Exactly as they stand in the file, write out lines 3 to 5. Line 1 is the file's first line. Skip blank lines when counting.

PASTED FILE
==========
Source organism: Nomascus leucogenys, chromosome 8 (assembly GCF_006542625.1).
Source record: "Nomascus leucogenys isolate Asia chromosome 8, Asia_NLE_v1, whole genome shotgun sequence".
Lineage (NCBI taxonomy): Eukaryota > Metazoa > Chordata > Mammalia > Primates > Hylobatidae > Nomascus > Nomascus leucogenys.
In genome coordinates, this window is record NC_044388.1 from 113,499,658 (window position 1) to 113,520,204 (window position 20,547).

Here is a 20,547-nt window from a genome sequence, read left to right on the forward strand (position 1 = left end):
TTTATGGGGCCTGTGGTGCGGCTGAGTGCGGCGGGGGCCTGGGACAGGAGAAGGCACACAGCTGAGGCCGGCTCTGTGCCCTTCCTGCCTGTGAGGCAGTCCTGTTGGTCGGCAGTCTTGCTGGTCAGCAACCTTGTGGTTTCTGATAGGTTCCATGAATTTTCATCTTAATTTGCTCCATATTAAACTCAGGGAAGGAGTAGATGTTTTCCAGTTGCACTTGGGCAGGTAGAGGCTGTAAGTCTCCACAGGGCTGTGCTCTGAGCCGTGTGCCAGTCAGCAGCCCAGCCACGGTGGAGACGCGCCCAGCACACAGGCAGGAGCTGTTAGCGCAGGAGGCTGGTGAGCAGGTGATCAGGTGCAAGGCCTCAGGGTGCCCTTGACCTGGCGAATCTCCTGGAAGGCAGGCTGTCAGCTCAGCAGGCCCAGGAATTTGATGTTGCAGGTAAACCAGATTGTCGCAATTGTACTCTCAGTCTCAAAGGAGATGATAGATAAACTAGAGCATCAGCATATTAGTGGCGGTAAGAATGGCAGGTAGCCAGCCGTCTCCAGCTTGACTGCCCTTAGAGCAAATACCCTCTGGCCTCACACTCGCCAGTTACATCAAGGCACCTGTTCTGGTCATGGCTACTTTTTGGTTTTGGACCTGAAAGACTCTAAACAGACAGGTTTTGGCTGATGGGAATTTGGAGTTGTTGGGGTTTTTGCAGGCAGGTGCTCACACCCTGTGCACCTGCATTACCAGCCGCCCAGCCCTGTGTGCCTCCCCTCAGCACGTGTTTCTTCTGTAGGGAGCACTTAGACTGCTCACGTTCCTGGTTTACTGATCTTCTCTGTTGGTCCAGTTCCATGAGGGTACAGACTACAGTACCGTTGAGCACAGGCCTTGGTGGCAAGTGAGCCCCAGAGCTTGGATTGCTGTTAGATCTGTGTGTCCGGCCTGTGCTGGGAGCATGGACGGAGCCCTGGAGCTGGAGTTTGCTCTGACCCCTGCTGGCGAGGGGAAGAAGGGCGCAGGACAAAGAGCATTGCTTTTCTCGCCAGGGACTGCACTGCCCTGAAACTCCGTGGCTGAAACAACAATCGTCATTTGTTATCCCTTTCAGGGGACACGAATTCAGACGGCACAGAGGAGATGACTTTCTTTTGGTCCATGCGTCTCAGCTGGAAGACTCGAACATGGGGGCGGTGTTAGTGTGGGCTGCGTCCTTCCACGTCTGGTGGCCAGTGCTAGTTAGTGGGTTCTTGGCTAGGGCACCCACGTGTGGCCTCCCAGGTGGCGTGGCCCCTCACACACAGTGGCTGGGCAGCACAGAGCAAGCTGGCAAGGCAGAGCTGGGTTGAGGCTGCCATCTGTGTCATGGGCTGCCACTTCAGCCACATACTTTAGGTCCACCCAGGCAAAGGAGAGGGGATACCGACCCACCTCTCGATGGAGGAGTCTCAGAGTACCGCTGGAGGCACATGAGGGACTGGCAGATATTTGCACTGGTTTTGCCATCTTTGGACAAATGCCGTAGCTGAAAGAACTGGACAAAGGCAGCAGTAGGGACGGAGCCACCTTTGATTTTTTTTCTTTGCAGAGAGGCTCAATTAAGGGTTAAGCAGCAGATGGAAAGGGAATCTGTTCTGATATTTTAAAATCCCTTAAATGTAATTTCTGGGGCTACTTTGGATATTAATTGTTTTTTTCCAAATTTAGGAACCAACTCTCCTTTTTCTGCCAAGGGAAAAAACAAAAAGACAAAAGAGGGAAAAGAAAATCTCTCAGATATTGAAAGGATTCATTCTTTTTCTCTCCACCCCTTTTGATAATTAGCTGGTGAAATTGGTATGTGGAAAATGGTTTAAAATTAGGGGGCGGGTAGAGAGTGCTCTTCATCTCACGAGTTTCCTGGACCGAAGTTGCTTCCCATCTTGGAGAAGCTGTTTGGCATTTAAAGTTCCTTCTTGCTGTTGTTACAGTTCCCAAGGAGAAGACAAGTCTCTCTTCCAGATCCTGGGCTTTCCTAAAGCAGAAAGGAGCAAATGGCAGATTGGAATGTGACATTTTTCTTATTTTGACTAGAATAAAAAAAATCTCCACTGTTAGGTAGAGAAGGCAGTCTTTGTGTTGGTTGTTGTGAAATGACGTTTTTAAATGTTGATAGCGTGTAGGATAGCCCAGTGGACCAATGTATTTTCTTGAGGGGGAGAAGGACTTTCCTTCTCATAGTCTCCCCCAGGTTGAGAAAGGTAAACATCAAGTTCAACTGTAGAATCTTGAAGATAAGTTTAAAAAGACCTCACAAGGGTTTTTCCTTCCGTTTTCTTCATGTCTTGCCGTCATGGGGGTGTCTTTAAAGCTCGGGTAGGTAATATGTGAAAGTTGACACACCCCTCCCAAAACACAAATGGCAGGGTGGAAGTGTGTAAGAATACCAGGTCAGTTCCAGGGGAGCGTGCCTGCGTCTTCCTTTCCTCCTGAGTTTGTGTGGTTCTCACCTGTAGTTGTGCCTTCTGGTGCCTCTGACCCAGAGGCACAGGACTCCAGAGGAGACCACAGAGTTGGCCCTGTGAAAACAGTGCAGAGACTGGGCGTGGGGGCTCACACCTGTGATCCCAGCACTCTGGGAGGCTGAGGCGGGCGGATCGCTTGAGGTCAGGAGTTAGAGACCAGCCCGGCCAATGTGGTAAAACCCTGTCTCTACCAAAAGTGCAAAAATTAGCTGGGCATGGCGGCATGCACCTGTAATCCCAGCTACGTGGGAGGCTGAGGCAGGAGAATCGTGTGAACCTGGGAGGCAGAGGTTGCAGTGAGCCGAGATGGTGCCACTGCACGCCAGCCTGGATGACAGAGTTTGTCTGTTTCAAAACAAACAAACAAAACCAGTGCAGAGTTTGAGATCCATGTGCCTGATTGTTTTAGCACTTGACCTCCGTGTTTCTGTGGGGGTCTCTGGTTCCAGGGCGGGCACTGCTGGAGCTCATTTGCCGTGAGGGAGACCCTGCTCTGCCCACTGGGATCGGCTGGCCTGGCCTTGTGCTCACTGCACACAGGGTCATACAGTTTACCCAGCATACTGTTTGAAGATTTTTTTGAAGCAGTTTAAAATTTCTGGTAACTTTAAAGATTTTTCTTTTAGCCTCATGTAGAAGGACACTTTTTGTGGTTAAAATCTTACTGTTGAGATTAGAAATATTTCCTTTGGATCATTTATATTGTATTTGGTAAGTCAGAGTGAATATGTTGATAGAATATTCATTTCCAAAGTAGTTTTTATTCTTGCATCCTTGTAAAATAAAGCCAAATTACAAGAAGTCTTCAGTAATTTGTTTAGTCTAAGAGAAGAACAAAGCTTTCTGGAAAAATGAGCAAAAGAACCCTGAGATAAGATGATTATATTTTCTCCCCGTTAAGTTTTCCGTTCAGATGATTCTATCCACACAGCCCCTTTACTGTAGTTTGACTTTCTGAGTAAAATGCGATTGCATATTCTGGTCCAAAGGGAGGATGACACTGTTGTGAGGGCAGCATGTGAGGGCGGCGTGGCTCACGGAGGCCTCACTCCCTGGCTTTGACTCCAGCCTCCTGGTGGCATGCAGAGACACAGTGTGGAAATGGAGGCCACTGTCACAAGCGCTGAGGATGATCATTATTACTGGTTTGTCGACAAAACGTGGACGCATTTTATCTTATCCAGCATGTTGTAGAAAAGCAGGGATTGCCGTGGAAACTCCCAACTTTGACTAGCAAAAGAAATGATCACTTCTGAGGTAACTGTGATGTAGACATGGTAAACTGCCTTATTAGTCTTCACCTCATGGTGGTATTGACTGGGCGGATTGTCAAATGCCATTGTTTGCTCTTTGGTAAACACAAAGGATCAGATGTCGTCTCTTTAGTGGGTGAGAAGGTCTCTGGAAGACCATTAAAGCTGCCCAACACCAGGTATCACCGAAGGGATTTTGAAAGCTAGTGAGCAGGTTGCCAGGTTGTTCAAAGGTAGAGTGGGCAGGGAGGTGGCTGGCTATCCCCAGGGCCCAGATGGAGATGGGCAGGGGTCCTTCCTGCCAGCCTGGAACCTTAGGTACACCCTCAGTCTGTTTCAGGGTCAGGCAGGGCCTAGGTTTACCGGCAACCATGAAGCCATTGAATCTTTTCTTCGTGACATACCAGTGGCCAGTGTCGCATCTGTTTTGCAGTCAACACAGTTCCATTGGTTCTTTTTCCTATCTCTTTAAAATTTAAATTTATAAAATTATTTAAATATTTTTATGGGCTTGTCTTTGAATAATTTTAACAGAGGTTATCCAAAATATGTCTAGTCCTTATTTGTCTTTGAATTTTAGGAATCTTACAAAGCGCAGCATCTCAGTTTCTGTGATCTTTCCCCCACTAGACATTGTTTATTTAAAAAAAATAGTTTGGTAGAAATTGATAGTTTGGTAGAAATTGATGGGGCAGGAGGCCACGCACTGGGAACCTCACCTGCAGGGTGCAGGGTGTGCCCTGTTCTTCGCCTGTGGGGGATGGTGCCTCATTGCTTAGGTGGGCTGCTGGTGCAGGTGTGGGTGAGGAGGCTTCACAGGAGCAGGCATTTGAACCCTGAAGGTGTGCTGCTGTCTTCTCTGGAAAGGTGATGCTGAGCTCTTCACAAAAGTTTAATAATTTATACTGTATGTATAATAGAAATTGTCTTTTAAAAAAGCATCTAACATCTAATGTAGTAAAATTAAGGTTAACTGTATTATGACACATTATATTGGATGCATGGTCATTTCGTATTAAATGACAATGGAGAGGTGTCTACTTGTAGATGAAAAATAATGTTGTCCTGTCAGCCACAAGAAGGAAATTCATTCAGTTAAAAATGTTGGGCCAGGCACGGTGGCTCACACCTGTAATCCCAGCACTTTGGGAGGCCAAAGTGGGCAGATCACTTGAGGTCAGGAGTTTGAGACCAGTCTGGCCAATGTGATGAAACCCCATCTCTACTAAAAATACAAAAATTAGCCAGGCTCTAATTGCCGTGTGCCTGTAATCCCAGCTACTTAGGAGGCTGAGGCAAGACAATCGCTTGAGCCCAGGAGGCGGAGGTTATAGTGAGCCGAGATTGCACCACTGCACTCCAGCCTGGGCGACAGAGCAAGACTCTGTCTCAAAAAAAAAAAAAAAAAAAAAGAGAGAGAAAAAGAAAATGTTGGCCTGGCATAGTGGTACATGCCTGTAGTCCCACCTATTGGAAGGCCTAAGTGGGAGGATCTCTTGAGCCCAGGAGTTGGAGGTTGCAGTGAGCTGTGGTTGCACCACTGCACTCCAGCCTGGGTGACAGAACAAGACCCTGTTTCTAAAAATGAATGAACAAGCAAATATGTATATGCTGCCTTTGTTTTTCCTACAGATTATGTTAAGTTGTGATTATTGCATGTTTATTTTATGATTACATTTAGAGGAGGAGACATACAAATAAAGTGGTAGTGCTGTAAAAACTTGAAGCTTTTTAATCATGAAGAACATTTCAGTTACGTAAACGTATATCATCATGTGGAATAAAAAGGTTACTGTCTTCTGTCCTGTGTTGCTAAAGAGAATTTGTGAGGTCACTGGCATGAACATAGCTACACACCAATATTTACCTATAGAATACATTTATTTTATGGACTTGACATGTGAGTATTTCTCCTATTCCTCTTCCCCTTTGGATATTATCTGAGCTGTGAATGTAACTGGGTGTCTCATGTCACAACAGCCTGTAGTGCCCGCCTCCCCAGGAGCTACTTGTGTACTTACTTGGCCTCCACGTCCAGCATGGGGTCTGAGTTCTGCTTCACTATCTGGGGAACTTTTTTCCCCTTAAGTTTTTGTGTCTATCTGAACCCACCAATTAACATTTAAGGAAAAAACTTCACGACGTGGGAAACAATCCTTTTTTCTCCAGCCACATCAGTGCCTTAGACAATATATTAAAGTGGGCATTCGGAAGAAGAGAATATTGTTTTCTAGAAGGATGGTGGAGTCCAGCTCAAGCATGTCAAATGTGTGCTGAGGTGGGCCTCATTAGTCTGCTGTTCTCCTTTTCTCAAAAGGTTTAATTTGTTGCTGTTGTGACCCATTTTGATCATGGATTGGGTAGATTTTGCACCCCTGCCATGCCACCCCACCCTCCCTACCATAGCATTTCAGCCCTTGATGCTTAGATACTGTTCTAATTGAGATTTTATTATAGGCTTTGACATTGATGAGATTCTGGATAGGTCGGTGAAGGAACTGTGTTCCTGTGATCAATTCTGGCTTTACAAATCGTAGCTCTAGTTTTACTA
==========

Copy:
Lineage (NCBI taxonomy): Eukaryota > Metazoa > Chordata > Mammalia > Primates > Hylobatidae > Nomascus > Nomascus leucogenys.
In genome coordinates, this window is record NC_044388.1 from 113,499,658 (window position 1) to 113,520,204 (window position 20,547).

Here is a 20,547-nt window from a genome sequence, read left to right on the forward strand (position 1 = left end):